Often complemented by darkly ironic and hauntingly evocative descriptions, these images capture the chaos of mass peasant migrations in search of food, desolate groups of homeless children starving on city streets, and emaciated corpses on roadsides.
Wienerberger was deeply moved by the horrors he witnessed, and it’s clear from his writings that he struggled to come to terms with what he saw.
“When picking up the corpses, scenes took place which must freeze the blood of every halfway civilized person,” he wrote. “Dead babies were snatched from the howling mothers, living babies taken from the dried-up breasts of the mute and dead mothers; children screamed and moaned.”
Weinberger’s photos also graphically illustrate the senseless deprivation of life in communist Ukraine in the 1930s, and he often expressed his loathing for the Soviet system, which he described as an “infernal power” that drove “a flourishing country, luxuriating in food of all kinds, into ruin.”
“What Wienerberger captured so vividly — and which perhaps is overlooked even today — is not only the agony of the dying victims, but the nightmarish quality of life at that time,” says Babij. “[It’s] an environment crowded by death, dying, and homelessness — and the residents themselves struggling to survive and make sense of it all.”
Appalled by the brutal indignities of everyday life in Kharkiv, Wienerberger returned to Austria in disgust in 1934, but not before arranging for his photographs to be safely shipped back to Vienna via diplomatic mail.
Upon getting home, he ensured that others got to see what was happening in Ukraine by embarking almost immediately on a series of lectures about his experiences in the Soviet Union. He presented his famine photos at these events and subsequently allowed his images to be used for anti-Bolshevik propaganda.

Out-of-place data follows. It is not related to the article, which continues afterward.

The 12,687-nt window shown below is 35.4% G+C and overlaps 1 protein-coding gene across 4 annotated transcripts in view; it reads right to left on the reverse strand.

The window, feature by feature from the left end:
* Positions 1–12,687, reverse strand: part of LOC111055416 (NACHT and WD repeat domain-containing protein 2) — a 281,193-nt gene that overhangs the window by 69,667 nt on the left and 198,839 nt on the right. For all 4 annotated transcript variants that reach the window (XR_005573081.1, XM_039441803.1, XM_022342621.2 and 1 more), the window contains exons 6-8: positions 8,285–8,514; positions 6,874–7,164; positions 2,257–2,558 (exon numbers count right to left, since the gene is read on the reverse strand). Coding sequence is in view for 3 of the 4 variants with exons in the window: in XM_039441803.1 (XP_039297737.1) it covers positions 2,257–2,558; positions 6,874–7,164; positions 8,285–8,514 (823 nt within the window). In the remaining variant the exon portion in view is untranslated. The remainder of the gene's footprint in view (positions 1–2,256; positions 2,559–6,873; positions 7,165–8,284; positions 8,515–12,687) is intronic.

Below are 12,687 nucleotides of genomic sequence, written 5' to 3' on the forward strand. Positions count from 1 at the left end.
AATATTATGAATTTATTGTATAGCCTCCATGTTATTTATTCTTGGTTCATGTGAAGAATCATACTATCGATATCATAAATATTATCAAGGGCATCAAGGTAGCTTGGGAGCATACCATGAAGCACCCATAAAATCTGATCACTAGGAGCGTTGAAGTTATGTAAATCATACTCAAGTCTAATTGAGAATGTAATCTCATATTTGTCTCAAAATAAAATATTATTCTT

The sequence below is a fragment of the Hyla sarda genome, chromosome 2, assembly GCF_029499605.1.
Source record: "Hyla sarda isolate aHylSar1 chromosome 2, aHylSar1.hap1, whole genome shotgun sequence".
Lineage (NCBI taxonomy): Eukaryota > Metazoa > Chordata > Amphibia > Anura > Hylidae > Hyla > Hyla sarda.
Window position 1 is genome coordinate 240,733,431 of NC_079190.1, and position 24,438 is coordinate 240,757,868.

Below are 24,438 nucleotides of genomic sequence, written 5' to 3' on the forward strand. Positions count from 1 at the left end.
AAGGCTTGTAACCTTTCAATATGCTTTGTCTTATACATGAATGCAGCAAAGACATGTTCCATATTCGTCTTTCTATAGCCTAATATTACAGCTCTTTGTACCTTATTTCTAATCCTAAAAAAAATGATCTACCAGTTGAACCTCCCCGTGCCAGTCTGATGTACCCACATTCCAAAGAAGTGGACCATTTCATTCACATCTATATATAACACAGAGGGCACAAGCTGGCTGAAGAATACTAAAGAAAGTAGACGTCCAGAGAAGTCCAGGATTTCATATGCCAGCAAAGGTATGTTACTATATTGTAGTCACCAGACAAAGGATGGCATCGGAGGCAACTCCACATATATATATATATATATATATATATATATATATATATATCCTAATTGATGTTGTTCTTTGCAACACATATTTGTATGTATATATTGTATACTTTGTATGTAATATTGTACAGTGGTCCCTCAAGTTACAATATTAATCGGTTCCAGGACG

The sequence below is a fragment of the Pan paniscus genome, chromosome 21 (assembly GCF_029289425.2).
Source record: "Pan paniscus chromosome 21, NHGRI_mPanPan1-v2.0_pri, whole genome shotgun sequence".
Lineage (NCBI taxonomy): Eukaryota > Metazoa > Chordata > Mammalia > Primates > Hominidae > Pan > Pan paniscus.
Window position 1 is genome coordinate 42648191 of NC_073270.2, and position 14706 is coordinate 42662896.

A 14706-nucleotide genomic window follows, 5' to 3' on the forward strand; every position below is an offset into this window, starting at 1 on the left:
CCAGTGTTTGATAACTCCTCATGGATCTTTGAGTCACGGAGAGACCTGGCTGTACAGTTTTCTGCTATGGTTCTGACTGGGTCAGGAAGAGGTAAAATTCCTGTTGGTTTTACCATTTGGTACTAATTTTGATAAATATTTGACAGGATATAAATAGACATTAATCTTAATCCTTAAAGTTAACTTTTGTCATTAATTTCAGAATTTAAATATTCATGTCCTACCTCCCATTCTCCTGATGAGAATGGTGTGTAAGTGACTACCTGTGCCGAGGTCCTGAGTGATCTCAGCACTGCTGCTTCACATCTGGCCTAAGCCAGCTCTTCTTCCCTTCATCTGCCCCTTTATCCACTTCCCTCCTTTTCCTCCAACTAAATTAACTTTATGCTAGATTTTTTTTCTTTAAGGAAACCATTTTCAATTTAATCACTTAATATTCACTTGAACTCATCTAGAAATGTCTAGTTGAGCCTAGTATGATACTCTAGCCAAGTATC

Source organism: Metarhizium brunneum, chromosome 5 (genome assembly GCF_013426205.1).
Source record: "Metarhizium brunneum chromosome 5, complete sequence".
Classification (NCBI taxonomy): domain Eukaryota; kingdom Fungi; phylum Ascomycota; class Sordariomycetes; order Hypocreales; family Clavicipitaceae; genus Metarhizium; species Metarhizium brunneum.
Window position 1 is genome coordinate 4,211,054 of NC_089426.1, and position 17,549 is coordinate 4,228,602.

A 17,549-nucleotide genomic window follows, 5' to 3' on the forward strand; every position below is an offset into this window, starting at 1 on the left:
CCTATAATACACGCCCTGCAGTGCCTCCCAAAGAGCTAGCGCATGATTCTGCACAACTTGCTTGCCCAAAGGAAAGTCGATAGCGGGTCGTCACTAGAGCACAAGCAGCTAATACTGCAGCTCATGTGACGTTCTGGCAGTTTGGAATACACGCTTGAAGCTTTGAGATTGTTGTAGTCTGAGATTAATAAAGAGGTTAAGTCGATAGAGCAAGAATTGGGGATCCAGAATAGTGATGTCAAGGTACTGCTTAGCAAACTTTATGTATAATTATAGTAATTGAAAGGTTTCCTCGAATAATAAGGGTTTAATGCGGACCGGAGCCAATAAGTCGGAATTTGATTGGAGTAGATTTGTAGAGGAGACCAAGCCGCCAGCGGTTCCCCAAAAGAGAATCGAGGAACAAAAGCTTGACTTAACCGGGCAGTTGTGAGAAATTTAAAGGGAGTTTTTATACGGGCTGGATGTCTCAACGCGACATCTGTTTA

Wienerberger’s uncredited photos were also used as illustrations by Ewald Ammande in a book he published in an effort to highlight what was happening in Ukraine. He also presented a signed album of his photos to the Roman Catholic archbishop of Vienna, Cardinal Theodor Innitzer, as a gesture of appreciation for his efforts to set up a coordinated response to the Holodomor.
All efforts to raise the alarm fell on deaf ears, however. In the face of blanket Soviet denials, the international community was unwilling to exacerbate an already volatile geopolitical climate, so no outside aid was ever sent to Ukraine.
Wienerberger’s photographs later slipped into obscurity for decades, but they have received renewed attention in recent years. Describing his pictures as “a remarkable gift to posterity,” Babij says her research team has now compiled an extensive selection of his images, many of which “were previously unpublished and unknown.”
James Abbe (1883-1973)
James Abbe was a professional photographer who cut his teeth snapping the stars of theater and the silver screen in the 1920s.
He later became interested in photojournalism and gained recognition for photographing the likes of Adolf Hitler, Benito Mussolini, and Francisco Franco.
In 1932, he scored a coup by wangling permission to photograph a smiling Stalin in Moscow after taking his family to Russia for an extended reporting trip.
During a shoot that ran far beyond the allotted time, he appears to have made a good impression on the Soviet dictator.
One photo from this session was famously used to refute rumors of Stalin’s death, which had been circulating widely at the time.
This may have been the reason why he seems to have been deemed relatively trustworthy by the authorities, which meant he was more easily able to capture authentic scenes of Soviet life while ostensibly cooperating with the local agency Soyuzfoto.